*Direct correspondence to Daniel P. Aldrich, Department of Political Science, Purdue University, 100 N. University St., West Lafayette, IN 47907 〈email@example.com〉. Daniel P. Aldrich will share all data and coding information with those wishing to replicate the study. Mr. M. Louis and People's Watch Tamil Nadu worked tirelessly to procure much of the data used in this analysis; the author gratefully acknowledges their efforts and generosity in sharing their data. The author conducted the relevant fieldwork, archival research, and interviews in Tamil Nadu, India for this article while on an Abe Fellowship from the Center for Global Partnership and the Social Science Research Council during 2007–2008. He thanks Janki Andharia, Lokesh Gowda, Jacquleen Joseph, and Sunil Santha with the Tata Center for Disaster Management within the Tata Institute of Social Sciences, Annie George with the Nagapattinam Coordination and Resource Centre, and Hari Ayyappan for their help while in the field. Finally, Jay McCann and four anonymous reviewers provided valuable advice.
Separate and Unequal: Post-Tsunami Aid Distribution in Southern India*
Article first published online: 26 OCT 2010
© 2010 by the Southwestern Social Science Association
Social Science Quarterly
Special Issue: Inequality and Poverty: American and International Perspectives
Volume 91, Issue 5, pages 1369–1389, December 2010
How to Cite
Aldrich, D. P. (2010), Separate and Unequal: Post-Tsunami Aid Distribution in Southern India. Social Science Quarterly, 91: 1369–1389. doi: 10.1111/j.1540-6237.2010.00736.x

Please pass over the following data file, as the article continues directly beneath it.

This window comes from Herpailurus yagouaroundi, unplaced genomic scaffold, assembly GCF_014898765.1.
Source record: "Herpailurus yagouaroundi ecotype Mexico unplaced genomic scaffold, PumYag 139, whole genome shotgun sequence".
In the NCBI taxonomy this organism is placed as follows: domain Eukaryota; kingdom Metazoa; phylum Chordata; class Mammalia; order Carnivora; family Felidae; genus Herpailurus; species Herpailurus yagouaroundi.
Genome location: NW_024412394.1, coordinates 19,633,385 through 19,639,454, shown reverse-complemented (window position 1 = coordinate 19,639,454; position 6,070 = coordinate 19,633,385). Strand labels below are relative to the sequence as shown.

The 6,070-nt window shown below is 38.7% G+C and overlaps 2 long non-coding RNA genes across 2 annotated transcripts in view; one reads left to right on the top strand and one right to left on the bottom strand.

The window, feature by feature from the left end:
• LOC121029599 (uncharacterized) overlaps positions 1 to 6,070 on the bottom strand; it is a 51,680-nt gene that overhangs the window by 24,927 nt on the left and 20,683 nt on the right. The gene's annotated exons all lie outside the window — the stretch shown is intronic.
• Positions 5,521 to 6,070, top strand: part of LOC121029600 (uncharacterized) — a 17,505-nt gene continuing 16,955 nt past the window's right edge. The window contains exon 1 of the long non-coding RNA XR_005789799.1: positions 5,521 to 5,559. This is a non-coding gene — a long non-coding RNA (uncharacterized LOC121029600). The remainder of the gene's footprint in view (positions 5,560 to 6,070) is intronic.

- Issue published online: 26 OCT 2010
- Article first published online: 26 OCT 2010
Objective. Disasters are a regular occurrence throughout the world. Whether all eligible victims of a catastrophe receive similar amounts of aid from governments and donors following a crisis remains an open question.
Methods. I use data on 62 similarly damaged inland fishing villages in five districts of southeastern India following the 2004 Indian Ocean tsunami to measure the causal influence of caste, location, wealth, and bridging social capital on the receipt of aid. Using two-limit tobit and negative binomial models, I investigate the factors that influence the time spent in refugee camps, receipt of an initial aid packet, and receipt of 4,000 rupees.
Results. Caste, family status, and wealth proved to be powerful predictors of beneficiaries and nonbeneficiaries during the aid process.
Conclusion. While many scholars and practitioners envision aid distribution as primarily a technocratic process, this research shows that discrimination and financial resources strongly affect the flow of disaster aid.